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Mark Pritchard: To ask the Secretary of State for Defence what percentage of the Defence Training Review package he expects to be delivered outside the future Defence Academy at RAF St Athan. 
Mr. Bob Ainsworth: All of the training in the scope of the Defence Training Review Package 1 will, by 2020, be delivered at St. Athan, with the exception of Royal Naval Communications training at HMS Collingwood which amounts to 2 per cent. of the total training requirement. In addition, about 30 per cent. of phase 3 (professional) training will be delivered away from St. Athan at remote learning centres around the UK to enable personnel to stay near home bases and families.
Mr. Hands: To ask the Secretary of State for Defence how many staff of his Department were recorded absent for non-medical reasons on (a) 2 February 2009 and (b) 3 February 2009; what estimate he has made of the (i) cost to his Department and (ii) number of working hours lost due to such absence; and what guidance his Department issued to staff in respect of absence on these days. 
To ask the Secretary of State for Defence how many contracts (a) his Department and (b) its agencies have which allow contractors to store personal data of UK citizens overseas; for which contracts this
applies; in which countries the data for each contract are held; and how many people have their data stored overseas in the case of each such contract. 
Mr. Bob Ainsworth: The Ministry of Defence has identified eight contracts where personal data of UK citizens are held overseas. The following table provides the name of the contract, the country where the data are held and the approximate number of records.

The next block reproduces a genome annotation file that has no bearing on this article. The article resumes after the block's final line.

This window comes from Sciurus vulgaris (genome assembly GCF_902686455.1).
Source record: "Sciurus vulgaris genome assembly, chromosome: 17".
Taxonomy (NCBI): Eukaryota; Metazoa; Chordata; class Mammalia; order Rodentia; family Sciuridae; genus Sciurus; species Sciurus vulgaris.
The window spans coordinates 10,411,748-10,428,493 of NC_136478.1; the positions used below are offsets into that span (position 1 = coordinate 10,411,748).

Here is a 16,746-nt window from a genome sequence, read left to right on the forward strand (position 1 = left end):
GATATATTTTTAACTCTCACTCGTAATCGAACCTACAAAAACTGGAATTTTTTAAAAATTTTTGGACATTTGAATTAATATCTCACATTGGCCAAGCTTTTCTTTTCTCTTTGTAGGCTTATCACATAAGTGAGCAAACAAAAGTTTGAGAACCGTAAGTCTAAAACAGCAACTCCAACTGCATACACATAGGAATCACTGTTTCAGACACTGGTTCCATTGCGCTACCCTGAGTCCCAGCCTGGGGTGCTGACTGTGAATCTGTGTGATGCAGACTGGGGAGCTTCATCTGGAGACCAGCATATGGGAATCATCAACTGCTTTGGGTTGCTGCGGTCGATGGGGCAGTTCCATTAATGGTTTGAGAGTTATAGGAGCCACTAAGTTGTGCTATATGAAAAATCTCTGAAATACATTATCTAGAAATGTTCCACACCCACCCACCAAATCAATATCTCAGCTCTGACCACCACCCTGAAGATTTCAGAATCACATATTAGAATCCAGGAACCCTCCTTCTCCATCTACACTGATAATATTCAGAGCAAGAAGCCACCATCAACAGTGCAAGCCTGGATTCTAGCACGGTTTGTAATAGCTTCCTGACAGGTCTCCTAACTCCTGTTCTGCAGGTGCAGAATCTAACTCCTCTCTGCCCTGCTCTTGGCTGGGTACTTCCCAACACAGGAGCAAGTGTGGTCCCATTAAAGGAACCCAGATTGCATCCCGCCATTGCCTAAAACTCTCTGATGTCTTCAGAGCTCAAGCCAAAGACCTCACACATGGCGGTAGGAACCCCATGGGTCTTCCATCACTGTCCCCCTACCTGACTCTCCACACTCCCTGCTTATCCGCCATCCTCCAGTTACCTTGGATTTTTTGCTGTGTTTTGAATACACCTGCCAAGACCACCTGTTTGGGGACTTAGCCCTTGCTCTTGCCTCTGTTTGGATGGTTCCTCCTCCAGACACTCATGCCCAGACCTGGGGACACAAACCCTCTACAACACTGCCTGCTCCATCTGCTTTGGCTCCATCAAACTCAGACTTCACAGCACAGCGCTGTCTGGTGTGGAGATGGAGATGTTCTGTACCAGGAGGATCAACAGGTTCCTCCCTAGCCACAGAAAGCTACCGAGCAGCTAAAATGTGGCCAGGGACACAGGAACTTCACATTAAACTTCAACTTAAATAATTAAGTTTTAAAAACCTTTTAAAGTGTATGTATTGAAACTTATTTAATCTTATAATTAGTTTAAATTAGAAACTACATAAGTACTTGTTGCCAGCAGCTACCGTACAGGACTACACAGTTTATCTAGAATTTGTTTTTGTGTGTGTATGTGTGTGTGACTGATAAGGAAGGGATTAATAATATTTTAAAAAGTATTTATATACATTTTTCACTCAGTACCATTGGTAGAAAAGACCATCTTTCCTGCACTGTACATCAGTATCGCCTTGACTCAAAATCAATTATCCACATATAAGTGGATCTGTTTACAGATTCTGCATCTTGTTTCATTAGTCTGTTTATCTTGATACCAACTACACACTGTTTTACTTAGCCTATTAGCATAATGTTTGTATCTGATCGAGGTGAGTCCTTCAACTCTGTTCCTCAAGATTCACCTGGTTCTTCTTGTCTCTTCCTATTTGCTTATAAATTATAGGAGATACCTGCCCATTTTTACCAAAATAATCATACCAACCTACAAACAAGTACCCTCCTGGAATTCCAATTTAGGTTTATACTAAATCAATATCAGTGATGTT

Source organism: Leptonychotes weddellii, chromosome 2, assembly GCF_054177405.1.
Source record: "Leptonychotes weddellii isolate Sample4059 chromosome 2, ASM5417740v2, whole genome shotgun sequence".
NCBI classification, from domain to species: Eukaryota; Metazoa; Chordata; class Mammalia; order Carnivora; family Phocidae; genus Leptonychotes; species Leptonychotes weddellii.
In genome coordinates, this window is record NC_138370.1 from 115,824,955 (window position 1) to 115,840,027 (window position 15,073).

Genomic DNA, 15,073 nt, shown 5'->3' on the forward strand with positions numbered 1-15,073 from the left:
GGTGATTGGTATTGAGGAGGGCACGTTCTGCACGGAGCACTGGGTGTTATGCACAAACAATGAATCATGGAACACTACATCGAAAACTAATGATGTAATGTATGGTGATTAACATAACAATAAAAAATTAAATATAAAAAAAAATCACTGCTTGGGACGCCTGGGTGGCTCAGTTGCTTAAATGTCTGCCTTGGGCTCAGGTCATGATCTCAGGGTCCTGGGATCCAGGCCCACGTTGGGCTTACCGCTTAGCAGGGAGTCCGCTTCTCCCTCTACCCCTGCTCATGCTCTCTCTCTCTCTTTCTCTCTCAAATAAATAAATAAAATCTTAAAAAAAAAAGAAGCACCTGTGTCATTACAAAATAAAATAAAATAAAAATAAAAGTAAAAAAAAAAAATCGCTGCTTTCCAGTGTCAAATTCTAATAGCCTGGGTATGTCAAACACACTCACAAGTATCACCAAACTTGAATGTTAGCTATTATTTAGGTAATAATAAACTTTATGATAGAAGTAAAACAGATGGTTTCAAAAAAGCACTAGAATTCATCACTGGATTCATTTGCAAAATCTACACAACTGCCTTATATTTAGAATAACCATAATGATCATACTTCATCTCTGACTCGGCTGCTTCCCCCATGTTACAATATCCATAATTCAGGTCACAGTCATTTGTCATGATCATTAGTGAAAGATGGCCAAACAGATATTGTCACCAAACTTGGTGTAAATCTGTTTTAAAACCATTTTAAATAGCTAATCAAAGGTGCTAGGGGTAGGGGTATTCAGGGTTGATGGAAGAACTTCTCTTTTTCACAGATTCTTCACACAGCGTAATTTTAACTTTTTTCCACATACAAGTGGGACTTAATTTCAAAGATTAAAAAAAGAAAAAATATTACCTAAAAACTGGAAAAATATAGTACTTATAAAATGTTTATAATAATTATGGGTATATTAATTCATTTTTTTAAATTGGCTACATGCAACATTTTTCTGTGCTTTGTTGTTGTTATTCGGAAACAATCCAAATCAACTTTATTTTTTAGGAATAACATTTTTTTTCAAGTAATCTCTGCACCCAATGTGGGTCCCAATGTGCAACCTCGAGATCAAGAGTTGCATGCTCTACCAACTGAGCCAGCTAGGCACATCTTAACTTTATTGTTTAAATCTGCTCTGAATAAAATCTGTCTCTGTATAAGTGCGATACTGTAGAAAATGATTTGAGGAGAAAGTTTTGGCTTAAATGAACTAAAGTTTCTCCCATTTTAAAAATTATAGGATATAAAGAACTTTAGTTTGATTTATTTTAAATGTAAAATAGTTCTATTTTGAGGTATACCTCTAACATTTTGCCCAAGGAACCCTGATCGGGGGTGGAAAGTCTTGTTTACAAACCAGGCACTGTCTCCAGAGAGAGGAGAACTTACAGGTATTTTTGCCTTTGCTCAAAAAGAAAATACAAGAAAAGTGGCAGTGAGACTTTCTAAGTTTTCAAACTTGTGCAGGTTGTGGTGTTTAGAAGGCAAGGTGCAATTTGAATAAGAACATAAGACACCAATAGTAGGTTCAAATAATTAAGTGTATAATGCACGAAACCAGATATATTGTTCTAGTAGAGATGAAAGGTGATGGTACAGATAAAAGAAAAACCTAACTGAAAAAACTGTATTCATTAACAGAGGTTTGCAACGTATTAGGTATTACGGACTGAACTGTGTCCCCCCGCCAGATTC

|Name of contract||Where the data are held||Approximate number of personal records held|
E-bluey: a hybrid mail service for BFPO which allows service personnel, relatives and friends to maintain contact with each other while serving on operations or exercise for more than 60 days duration
|(1) Including live accounts and e-blueys. This number fluctuates on a daily basis as accounts are added and deleted.|
Mr. Todd: To ask the Secretary of State for Defence what discussions his Department has had with Treasury officials on the future of the Met Office as part of the Governments Trading Fund Review; and if he will make a statement. 
Mr. Kevan Jones: Officials from the Ministry of Defence and Treasury were represented on the Trading Funds Assessment Steering Group. As announced in the pre-Budget report the Met Office is now being examined as part of the Governments Operational Efficiency Programme and officials from both Departments are meeting regularly to take this forward.
Mr. Quentin Davies: There is no requirement to keep contractual information for surface ship upkeep work (refits and docking periods) beyond seven years. The values of contracts completed prior to 2001 are, therefore, no longer held. The following table provides the costs for upkeep work carried out since 2001 on Aircraft Carriers, Type 42 Destroyers, Type 22 and 23 Frigates, Landing Platform Dock, Royal Fleet Auxiliary and Mine Countermeasure vessels:
Mr. Swire: To ask the Secretary of State for Defence (1) what recent assessment he has made of the (a) capacity and (b) capabilities of (i) HM Naval Base Plymouth Devonport and (ii) HM Naval Base Faslane in respect of submarines;